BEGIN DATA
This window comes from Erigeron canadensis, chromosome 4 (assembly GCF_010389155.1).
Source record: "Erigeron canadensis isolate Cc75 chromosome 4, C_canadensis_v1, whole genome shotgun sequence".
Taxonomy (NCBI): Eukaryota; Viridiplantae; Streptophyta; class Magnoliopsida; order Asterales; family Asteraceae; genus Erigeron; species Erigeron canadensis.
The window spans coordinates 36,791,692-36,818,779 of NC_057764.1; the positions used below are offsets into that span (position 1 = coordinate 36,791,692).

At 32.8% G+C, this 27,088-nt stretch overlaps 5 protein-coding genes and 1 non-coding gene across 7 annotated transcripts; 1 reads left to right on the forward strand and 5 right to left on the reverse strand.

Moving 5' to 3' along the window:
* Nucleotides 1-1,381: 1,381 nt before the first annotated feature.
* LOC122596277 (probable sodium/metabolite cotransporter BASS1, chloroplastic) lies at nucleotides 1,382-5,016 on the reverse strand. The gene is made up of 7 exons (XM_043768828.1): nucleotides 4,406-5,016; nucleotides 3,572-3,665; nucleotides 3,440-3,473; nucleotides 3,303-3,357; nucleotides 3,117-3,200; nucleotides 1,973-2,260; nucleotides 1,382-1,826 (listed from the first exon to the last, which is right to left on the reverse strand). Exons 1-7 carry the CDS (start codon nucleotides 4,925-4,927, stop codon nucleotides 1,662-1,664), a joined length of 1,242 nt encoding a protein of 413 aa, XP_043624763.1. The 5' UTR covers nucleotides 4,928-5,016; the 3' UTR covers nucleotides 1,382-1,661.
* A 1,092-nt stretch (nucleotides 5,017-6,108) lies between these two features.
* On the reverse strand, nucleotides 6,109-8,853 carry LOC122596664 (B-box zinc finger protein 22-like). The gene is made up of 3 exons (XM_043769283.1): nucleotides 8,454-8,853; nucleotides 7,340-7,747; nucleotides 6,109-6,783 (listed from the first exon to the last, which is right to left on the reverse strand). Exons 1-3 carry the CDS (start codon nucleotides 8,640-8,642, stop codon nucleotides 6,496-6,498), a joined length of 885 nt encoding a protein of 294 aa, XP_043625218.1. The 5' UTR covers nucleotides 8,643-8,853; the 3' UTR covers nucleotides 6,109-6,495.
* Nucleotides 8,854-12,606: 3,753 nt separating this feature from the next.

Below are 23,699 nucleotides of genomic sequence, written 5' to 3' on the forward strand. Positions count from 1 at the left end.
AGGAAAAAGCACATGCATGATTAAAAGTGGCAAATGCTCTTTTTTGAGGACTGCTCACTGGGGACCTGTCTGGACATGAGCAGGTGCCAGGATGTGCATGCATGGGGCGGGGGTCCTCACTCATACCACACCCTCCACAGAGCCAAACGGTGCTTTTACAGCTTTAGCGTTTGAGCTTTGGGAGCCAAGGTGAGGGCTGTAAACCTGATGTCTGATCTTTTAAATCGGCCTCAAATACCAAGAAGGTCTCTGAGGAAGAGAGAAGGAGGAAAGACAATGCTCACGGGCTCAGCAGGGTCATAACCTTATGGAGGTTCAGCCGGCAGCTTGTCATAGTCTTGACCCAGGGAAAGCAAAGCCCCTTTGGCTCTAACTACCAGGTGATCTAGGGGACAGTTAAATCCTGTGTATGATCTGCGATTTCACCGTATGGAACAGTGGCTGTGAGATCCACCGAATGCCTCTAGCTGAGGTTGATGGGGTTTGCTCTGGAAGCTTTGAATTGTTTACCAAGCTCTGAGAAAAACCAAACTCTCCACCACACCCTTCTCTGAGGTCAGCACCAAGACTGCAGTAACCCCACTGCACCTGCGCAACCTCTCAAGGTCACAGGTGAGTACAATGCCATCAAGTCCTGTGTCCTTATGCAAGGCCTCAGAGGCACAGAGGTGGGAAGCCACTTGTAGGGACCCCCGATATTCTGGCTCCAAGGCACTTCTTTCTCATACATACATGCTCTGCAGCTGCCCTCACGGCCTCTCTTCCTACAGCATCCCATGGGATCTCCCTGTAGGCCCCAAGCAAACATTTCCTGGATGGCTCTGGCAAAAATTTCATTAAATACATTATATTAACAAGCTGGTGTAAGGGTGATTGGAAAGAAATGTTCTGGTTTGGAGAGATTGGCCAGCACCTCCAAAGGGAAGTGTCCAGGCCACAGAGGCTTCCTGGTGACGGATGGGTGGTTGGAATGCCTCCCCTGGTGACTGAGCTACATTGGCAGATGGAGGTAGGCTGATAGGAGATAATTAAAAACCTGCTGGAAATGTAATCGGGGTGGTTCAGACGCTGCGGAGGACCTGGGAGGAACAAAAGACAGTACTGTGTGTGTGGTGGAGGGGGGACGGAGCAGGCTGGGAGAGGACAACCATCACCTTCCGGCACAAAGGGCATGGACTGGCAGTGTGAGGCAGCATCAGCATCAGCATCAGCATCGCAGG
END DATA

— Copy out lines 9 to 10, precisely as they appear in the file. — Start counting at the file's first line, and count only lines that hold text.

* A 1,092-nt stretch (nucleotides 5,017-6,108) lies between these two features.
* On the reverse strand, nucleotides 6,109-8,853 carry LOC122596664 (B-box zinc finger protein 22-like). The gene is made up of 3 exons (XM_043769283.1): nucleotides 8,454-8,853; nucleotides 7,340-7,747; nucleotides 6,109-6,783 (listed from the first exon to the last, which is right to left on the reverse strand). Exons 1-3 carry the CDS (start codon nucleotides 8,640-8,642, stop codon nucleotides 6,496-6,498), a joined length of 885 nt encoding a protein of 294 aa, XP_043625218.1. The 5' UTR covers nucleotides 8,643-8,853; the 3' UTR covers nucleotides 6,109-6,495.